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Mass General, Brigham and Women's, Philips Collaborate to Advance Digital Pathology Adoption

Mass General, Brigham and Women's, Philips Collaborate to Advance Digital Pathology Adoption

Mass General, Brigham and Women's, Philips Collaborate to Advance Digital Pathology Adoption

Mass General, Brigham and Women's, Philips Collaborate to Advance Digital Pathology Adoption

Credit: Philips
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Royal Philips has announced Massachusetts General Hospital (MGH) and Brigham and Women’s Hospital (BWH), both members of the Partners HealthCare network, will implement the Philips IntelliSite Pathology Solution [1] to enable research and support clinical diagnosis. Leveraging Philips’ comprehensive portfolio of advanced digital pathology solutions, MGH and BWH aim to deploy digital pathology infrastructures to enable digital pathology research, education and collaboration and to help shape and inform the deployment of digital pathology across the country by establishing best practices and protocols.

Establishment of digital pathology centers

The framework of the collaboration will include establishment of digital pathology centers, each defined and structured around common underlying themes that span the entire digital pathology space, including user interface design, analytics, education and the economics of digital pathology. Specific skills and resources will be assembled to promote effective execution of projects in these different areas and will include collaboration of Partners personnel and Philips engineers and scientists.


Digital pathology & Computational pathology went from “it will happen" to “it's happening right now”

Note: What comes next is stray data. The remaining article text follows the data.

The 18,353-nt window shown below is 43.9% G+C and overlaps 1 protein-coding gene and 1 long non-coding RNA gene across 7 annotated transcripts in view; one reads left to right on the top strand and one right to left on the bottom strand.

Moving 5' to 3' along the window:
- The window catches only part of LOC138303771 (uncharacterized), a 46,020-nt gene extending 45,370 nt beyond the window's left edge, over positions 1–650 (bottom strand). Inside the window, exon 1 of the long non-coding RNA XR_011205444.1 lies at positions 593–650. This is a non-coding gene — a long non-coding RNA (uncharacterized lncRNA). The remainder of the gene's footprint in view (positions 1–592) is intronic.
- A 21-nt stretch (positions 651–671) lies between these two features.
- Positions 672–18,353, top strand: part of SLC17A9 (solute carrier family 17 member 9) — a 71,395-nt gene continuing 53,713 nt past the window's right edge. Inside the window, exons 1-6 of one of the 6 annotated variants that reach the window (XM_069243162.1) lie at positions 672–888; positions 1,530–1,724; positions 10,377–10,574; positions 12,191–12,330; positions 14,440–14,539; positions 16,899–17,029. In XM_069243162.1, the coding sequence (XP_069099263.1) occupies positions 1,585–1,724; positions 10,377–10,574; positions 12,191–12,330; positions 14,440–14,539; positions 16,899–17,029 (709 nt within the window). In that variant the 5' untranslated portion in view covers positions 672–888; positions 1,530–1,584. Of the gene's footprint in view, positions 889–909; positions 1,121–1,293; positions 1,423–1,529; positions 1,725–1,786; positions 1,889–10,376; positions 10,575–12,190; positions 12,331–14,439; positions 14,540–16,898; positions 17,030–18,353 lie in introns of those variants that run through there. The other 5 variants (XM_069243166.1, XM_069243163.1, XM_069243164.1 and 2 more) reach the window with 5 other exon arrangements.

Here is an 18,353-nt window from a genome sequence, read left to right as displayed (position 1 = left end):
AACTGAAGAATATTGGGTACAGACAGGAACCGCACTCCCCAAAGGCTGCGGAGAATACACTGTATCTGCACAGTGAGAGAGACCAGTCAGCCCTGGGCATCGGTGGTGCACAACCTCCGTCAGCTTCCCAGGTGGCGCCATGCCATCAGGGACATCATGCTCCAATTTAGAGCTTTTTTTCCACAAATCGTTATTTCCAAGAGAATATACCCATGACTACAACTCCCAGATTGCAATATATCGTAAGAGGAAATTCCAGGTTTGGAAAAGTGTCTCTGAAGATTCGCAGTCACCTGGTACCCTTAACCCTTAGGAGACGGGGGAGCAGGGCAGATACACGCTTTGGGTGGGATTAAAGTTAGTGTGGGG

“Bringing together two large academic institutions that share the goal of investing in pathology’s future, marks a turning point in digital pathology in the U.S.,” said Jeff Golden, MD, Chair of Pathology, Brigham and Women’s Hospital. “There is tremendous opportunity not only to improve lab efficiency through increased access to information and images that eliminates the chance of materials being lost, broken, or misfiled, but also to dramatically enhance patient care through the deployment of advanced algorithms.”

Digital pathology is a novel approach to diagnosis that incorporates digital images of tissue into the pathology workflow rather than visual examination of the slide by a microscope. Gaining momentum in recent years, digital pathology features a highly automated workflow that allows pathologists to compile clinically actionable information in a timely manner and enables the easy sharing of images for enhanced collaboration.

As the first and only digital pathology solution marketed for primary diagnostic use in the U.S., the Philips IntelliSite Pathology Solution assists pathologists in the managing, scanning, storing, presenting, reviewing, and sharing of information across labs and lab networks. Philips’ agreement with MGH and BWH includes leveraging the Philips IntelliSite Pathology Solution to empower greater collaboration between pathologists and access to expert opinions on patient cases, and the development of teaching and training sets to educate pathologists around the globe about the innovative technologies and processes involved in digital pathology.

“Leading the digital transformation in anatomic pathology is key to evolving the field to better meet the needs of patients and pathologists,” said David Louis, MD, Pathologist-in-Chief, Massachusetts General Hospital. “Determining how to integrate intelligent technology into workflows is a first step to change how pathologists work on a day to day basis and to allow for the introduction and development of artificial intelligence (AI) in diagnostic anatomic pathology.”

“Digital pathology helps labs and health systems improve the speed and quality of diagnoses through streamlining workflows and enhancing connection to expert opinions around the world to complement a pathologist’s individual expertise,” said Marlon Thompson, General Manager, Philips Digital Pathology Solutions. “Partnering with MGH and BWH will help expand the adoption of digital pathology and allow more institutions to collaborate and see the true benefits of automated technology in pathology.”

This article has been republished from materials provided by Philips. Note: material may have been edited for length and content. For further information, please contact the cited source.